Skip to main content

The U.S. East Coast is ripe for offshore wind development

After years of false starts, offshore wind is poised to take off along the East Coast. Commitments by states to purchase renewable power, support from the Biden administration, and billions in new investment are all contributing to the emergence of this fledgling industry.

A view of Westermeerdijk, the largest wind park in the Netherlands.

A view of Westermeerdijk, the largest wind park in the Netherlands.

About 60 miles east of New York’s Montauk Point, a 128,000-acre expanse of the Atlantic Ocean is expected to produce enough electricity to power around 850,000 homes when it’s populated with wind turbines and connected to the onshore grid in the next few years.

Fifteen miles off Atlantic City, New Jersey, another windy swath of ocean is due to start generating enough power for some 500,000 homes when a forest of 850-foot-high turbines start turning there in 2024.

And off the Virginia coast some 200 miles to the south, a utility-led offshore wind project is scheduled to produce carbon-free power equivalent to taking 1 million cars off the road when it is complete in 2026.

The fledgling U.S. offshore wind industry is finally poised to become a commercial reality off the northeast and mid-Atlantic coasts within the next five years, thanks to robust commitments to buy its power from seven coastal states, new support from the Biden administration and billions of dollars in investment by an industry that sees a huge market for electric power in Eastern states.

New York, New Jersey, Virginia, Massachusetts, Connecticut, Rhode Island and Maryland have together committed, through legislation or executive action, to buying about 30,000 megawatts (MW) of offshore electricity by 2035 — enough to power roughly 20 million homes, according to the American Clean Power Association (ACPA), which advocates for renewable energy. Projects totaling 11,000 MW have been awarded so far.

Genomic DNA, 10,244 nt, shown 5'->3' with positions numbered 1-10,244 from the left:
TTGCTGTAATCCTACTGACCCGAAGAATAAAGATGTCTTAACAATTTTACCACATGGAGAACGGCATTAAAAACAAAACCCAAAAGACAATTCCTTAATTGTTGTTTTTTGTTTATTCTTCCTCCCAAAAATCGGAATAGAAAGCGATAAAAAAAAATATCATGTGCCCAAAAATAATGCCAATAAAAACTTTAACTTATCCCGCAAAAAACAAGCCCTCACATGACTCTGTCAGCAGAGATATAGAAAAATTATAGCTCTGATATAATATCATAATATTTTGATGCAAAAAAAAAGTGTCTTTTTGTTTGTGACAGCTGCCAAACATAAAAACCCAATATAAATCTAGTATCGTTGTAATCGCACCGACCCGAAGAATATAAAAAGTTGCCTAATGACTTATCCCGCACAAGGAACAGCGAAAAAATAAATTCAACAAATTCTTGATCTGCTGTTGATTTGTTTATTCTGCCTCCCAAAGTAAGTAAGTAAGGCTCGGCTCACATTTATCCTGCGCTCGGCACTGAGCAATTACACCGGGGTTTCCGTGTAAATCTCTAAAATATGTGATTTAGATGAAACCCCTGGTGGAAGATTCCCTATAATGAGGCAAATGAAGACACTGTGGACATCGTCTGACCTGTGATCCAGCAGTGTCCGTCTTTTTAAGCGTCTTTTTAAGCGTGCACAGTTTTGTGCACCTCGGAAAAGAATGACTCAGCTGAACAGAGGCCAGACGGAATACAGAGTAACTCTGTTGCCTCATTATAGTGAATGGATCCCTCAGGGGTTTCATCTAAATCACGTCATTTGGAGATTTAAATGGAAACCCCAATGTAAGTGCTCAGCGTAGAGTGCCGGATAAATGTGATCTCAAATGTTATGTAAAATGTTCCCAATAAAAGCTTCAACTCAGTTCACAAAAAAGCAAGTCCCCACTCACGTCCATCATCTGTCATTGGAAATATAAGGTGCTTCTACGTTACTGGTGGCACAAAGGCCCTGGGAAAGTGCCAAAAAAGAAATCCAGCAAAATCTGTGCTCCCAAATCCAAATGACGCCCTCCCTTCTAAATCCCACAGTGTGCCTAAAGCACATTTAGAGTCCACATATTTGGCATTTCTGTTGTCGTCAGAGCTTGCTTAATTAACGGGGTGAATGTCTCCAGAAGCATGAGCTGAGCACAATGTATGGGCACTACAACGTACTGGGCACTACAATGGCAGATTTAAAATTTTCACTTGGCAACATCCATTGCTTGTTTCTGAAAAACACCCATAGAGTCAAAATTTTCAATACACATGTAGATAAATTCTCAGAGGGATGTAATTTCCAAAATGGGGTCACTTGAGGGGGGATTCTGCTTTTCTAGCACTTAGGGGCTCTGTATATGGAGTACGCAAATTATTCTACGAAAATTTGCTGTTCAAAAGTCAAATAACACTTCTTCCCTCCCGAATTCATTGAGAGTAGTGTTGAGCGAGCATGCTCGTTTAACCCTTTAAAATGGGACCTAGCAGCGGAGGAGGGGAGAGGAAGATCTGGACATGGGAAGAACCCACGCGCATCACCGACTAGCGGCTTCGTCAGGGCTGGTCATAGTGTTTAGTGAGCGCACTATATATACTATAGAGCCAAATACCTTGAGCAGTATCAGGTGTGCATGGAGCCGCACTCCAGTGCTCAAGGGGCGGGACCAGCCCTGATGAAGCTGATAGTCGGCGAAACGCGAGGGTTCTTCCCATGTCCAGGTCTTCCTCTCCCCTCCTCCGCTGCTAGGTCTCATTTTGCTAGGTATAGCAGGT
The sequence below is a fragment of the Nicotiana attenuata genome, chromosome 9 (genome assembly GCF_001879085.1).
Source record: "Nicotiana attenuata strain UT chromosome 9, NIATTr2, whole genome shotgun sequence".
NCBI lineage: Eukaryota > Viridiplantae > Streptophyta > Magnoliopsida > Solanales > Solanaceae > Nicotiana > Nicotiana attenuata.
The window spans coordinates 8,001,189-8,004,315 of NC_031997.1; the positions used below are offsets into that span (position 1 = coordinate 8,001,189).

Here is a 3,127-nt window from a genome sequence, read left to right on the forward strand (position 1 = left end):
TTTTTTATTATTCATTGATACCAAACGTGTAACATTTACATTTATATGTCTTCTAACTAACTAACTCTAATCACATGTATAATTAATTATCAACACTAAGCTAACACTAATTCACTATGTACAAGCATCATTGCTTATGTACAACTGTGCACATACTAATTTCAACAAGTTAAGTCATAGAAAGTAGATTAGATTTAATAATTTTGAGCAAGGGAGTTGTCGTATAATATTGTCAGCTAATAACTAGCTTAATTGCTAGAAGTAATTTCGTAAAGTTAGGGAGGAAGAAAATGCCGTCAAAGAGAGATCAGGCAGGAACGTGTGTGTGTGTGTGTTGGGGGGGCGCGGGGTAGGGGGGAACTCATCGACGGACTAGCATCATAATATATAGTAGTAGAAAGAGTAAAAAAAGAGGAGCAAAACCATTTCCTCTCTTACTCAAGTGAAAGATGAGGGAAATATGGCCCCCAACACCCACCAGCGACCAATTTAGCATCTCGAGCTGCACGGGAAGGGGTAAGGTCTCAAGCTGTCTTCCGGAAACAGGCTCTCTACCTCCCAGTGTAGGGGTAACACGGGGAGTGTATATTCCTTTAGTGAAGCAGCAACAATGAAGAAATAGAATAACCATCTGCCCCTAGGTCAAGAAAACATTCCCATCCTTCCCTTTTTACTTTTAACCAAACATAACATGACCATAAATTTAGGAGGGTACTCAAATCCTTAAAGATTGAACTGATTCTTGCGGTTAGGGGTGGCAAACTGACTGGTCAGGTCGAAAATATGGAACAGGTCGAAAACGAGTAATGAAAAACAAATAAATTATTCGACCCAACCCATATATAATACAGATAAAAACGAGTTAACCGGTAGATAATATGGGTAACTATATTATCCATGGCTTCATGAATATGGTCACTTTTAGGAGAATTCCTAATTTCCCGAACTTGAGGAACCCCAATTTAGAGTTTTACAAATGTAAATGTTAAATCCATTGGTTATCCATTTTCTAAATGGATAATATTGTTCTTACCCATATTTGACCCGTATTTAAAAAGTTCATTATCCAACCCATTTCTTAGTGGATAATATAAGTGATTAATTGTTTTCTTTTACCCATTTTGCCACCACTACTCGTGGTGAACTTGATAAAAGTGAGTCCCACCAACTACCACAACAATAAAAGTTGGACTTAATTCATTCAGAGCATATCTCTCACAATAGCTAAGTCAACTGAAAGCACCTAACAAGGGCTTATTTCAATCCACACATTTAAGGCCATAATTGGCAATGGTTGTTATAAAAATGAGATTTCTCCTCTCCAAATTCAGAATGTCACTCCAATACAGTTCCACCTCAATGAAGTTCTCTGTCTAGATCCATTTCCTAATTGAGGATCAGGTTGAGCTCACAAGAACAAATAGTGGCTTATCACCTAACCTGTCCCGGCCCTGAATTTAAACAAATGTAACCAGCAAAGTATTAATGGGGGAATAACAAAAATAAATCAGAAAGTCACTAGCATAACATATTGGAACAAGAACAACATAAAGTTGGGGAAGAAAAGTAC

Developers are investing in the East Coast because of its reliable supply of wind and proximity to populous markets.

Today, the East Coast offshore wind industry has only two small pilot projects, one with five turbines off Rhode Island and another with two turbines off Virginia. But after years of false starts, citizen opposition and state and federal regulatory hurdles that left it decades behind its European counterparts, the U.S. offshore wind industry is set to take off as East Coast states and the federal government step up efforts to boost production of carbon-free electricity.

"Close to 20 years ago, we started pushing the idea of offshore wind, and here we are. It’s getting closer and closer to a reality," said Jeff Tittel, director of the New Jersey Sierra Club and a long-time advocate for the industry. The current wave of developers includes Denmark’s Ørsted, which is investing in the East Coast because of its reliable supply of wind, its proximity to populous markets and its relatively shallow seabed that eases construction of turbine towers.

"There is a huge electricity demand from major cities, continuous wind speeds offshore and a shallow seabed which is ideal for installing turbines," said Gabriel Martinez, a spokesman for the company. "Those factors, combined with support from state governments, have created an attractive environment for offshore wind developers to enter the U.S. market."